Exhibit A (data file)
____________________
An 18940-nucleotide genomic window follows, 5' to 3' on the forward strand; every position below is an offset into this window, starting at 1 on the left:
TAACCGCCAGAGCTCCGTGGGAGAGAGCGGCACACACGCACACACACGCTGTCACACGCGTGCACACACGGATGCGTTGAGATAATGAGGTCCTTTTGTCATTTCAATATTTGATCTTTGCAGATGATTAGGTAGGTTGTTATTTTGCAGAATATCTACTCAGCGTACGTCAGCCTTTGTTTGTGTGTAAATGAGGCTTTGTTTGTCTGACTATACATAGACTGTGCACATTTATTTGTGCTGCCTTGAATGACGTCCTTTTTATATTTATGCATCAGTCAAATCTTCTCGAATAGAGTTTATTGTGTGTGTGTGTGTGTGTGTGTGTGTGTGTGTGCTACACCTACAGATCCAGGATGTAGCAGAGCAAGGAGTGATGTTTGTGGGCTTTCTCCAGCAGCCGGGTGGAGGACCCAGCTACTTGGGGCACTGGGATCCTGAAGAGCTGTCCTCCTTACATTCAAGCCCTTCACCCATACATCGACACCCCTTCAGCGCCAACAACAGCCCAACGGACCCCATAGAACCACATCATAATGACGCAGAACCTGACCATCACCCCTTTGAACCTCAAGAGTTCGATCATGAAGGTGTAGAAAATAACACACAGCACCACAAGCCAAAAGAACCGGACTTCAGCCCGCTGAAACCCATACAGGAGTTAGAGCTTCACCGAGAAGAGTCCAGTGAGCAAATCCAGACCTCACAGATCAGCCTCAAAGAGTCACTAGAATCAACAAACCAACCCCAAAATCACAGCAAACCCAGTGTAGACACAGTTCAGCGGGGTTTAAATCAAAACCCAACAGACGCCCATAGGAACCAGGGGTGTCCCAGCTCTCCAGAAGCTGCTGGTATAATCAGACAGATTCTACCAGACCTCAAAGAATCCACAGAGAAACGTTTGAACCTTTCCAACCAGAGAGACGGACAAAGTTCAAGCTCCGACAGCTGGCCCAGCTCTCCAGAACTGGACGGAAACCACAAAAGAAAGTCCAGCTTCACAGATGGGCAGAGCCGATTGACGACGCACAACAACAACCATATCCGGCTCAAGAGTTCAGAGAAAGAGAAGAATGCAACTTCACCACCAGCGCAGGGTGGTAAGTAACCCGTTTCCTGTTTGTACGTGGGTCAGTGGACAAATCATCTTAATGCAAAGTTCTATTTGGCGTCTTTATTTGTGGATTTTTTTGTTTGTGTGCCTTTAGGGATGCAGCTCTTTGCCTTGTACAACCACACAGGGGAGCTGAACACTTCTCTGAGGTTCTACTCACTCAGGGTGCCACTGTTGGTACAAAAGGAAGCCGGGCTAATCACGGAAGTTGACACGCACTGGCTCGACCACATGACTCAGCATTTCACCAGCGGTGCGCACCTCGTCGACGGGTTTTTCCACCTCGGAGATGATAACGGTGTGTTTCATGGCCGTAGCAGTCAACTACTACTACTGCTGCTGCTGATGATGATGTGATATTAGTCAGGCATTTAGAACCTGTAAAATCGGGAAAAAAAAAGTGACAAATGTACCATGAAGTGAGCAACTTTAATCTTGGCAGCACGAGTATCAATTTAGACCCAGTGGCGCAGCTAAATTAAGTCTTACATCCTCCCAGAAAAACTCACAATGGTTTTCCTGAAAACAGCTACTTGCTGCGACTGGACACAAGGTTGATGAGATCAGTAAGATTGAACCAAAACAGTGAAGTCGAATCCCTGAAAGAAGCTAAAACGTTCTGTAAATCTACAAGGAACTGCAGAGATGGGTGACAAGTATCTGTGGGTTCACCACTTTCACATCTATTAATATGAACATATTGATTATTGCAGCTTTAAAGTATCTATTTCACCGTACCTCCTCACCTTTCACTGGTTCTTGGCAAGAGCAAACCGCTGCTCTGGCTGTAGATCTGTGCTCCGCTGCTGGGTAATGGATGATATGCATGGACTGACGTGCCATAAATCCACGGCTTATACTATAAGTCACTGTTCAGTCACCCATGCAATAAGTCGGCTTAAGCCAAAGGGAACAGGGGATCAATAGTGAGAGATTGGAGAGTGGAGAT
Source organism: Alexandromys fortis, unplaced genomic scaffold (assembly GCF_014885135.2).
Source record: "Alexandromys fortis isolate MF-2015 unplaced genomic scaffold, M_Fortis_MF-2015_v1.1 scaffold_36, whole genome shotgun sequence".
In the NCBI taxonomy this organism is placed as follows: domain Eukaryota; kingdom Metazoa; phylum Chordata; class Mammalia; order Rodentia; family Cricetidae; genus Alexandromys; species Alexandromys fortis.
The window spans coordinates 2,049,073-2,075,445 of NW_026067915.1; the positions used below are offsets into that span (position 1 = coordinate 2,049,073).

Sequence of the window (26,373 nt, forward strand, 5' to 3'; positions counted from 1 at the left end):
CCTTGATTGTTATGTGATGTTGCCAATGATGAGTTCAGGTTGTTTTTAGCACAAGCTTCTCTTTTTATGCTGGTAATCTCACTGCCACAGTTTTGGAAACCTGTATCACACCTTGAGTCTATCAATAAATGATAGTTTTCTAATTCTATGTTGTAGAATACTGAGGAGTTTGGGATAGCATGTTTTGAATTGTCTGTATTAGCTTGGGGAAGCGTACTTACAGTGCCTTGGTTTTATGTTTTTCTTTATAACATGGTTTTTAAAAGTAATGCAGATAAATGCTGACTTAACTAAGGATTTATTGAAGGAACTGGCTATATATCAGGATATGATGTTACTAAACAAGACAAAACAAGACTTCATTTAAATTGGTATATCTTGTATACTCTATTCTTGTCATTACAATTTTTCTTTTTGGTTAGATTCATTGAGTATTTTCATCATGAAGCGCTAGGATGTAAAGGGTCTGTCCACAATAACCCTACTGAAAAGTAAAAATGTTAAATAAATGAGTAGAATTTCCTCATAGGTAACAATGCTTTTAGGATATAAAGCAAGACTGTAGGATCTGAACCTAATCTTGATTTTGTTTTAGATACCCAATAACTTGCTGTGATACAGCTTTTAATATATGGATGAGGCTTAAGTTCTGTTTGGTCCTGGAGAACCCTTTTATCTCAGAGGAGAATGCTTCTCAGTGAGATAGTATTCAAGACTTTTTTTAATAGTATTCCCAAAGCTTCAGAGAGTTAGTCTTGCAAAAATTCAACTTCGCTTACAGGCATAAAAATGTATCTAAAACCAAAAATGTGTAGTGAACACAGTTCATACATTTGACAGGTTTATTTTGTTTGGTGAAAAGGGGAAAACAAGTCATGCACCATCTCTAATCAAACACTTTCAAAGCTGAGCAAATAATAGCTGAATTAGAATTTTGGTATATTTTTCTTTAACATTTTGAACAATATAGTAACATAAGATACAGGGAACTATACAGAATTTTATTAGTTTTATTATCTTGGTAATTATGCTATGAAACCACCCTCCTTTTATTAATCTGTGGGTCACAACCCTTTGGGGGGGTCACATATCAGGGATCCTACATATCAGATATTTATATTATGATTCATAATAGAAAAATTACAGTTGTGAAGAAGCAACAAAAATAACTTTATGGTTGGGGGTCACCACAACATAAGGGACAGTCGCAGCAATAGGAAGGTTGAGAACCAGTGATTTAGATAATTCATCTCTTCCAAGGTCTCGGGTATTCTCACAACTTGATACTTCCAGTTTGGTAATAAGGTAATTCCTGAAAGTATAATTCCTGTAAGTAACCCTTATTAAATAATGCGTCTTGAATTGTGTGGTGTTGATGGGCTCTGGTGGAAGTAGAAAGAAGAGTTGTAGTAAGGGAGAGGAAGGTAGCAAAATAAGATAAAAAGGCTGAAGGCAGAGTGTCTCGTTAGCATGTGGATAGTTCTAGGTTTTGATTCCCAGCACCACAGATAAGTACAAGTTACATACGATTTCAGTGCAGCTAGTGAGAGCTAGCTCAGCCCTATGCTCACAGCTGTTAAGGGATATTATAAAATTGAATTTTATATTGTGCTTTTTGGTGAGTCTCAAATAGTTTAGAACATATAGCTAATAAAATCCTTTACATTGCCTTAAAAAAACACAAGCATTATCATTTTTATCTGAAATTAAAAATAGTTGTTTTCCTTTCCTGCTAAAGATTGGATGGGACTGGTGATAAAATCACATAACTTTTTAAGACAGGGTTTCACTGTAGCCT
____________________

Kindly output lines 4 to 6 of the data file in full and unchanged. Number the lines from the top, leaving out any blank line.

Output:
Source record: "Alexandromys fortis isolate MF-2015 unplaced genomic scaffold, M_Fortis_MF-2015_v1.1 scaffold_36, whole genome shotgun sequence".
In the NCBI taxonomy this organism is placed as follows: domain Eukaryota; kingdom Metazoa; phylum Chordata; class Mammalia; order Rodentia; family Cricetidae; genus Alexandromys; species Alexandromys fortis.
The window spans coordinates 2,049,073-2,075,445 of NW_026067915.1; the positions used below are offsets into that span (position 1 = coordinate 2,049,073).